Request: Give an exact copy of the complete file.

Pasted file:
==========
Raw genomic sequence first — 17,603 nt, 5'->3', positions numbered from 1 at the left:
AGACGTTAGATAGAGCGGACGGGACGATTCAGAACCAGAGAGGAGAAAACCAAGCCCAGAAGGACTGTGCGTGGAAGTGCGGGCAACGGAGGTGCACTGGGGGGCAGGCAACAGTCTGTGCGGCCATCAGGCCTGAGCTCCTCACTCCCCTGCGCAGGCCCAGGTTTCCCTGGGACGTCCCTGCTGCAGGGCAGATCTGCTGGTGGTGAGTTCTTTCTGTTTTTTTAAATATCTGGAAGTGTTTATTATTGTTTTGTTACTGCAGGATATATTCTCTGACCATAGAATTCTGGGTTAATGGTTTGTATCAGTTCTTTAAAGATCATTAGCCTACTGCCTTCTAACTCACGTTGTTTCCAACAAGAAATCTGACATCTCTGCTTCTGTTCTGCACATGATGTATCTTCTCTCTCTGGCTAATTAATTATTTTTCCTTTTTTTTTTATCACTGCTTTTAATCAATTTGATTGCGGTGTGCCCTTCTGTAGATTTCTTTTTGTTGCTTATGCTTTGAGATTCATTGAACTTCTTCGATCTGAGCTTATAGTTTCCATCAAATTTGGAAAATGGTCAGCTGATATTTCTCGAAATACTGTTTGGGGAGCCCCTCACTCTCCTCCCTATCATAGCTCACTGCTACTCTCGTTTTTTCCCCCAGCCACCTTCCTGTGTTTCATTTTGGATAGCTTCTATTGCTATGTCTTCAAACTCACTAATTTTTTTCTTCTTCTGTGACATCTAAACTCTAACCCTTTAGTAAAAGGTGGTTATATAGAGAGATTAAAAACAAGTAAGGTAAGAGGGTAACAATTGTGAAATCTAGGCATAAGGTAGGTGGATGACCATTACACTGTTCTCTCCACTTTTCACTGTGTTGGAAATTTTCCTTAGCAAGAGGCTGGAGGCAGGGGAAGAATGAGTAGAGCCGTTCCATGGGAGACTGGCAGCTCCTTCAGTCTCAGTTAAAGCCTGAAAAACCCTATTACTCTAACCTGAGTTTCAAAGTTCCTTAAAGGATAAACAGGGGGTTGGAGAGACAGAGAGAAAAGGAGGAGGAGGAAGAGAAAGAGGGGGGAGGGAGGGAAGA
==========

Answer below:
Raw genomic sequence first — 17,603 nt, 5'->3', positions numbered from 1 at the left:
AGACGTTAGATAGAGCGGACGGGACGATTCAGAACCAGAGAGGAGAAAACCAAGCCCAGAAGGACTGTGCGTGGAAGTGCGGGCAACGGAGGTGCACTGGGGGGCAGGCAACAGTCTGTGCGGCCATCAGGCCTGAGCTCCTCACTCCCCTGCGCAGGCCCAGGTTTCCCTGGGACGTCCCTGCTGCAGGGCAGATCTGCTGGTGGTGAGTTCTTTCTGTTTTTTTAAATATCTGGAAGTGTTTATTATTGTTTTGTTACTGCAGGATATATTCTCTGACCATAGAATTCTGGGTTAATGGTTTGTATCAGTTCTTTAAAGATCATTAGCCTACTGCCTTCTAACTCACGTTGTTTCCAACAAGAAATCTGACATCTCTGCTTCTGTTCTGCACATGATGTATCTTCTCTCTCTGGCTAATTAATTATTTTTCCTTTTTTTTTTATCACTGCTTTTAATCAATTTGATTGCGGTGTGCCCTTCTGTAGATTTCTTTTTGTTGCTTATGCTTTGAGATTCATTGAACTTCTTCGATCTGAGCTTATAGTTTCCATCAAATTTGGAAAATGGTCAGCTGATATTTCTCGAAATACTGTTTGGGGAGCCCCTCACTCTCCTCCCTATCATAGCTCACTGCTACTCTCGTTTTTTCCCCCAGCCACCTTCCTGTGTTTCATTTTGGATAGCTTCTATTGCTATGTCTTCAAACTCACTAATTTTTTTCTTCTTCTGTGACATCTAAACTCTAACCCTTTAGTAAAAGGTGGTTATATAGAGAGATTAAAAACAAGTAAGGTAAGAGGGTAACAATTGTGAAATCTAGGCATAAGGTAGGTGGATGACCATTACACTGTTCTCTCCACTTTTCACTGTGTTGGAAATTTTCCTTAGCAAGAGGCTGGAGGCAGGGGAAGAATGAGTAGAGCCGTTCCATGGGAGACTGGCAGCTCCTTCAGTCTCAGTTAAAGCCTGAAAAACCCTATTACTCTAACCTGAGTTTCAAAGTTCCTTAAAGGATAAACAGGGGGTTGGAGAGACAGAGAGAAAAGGAGGAGGAGGAAGAGAAAGAGGGGGGAGGGAGGGAAGA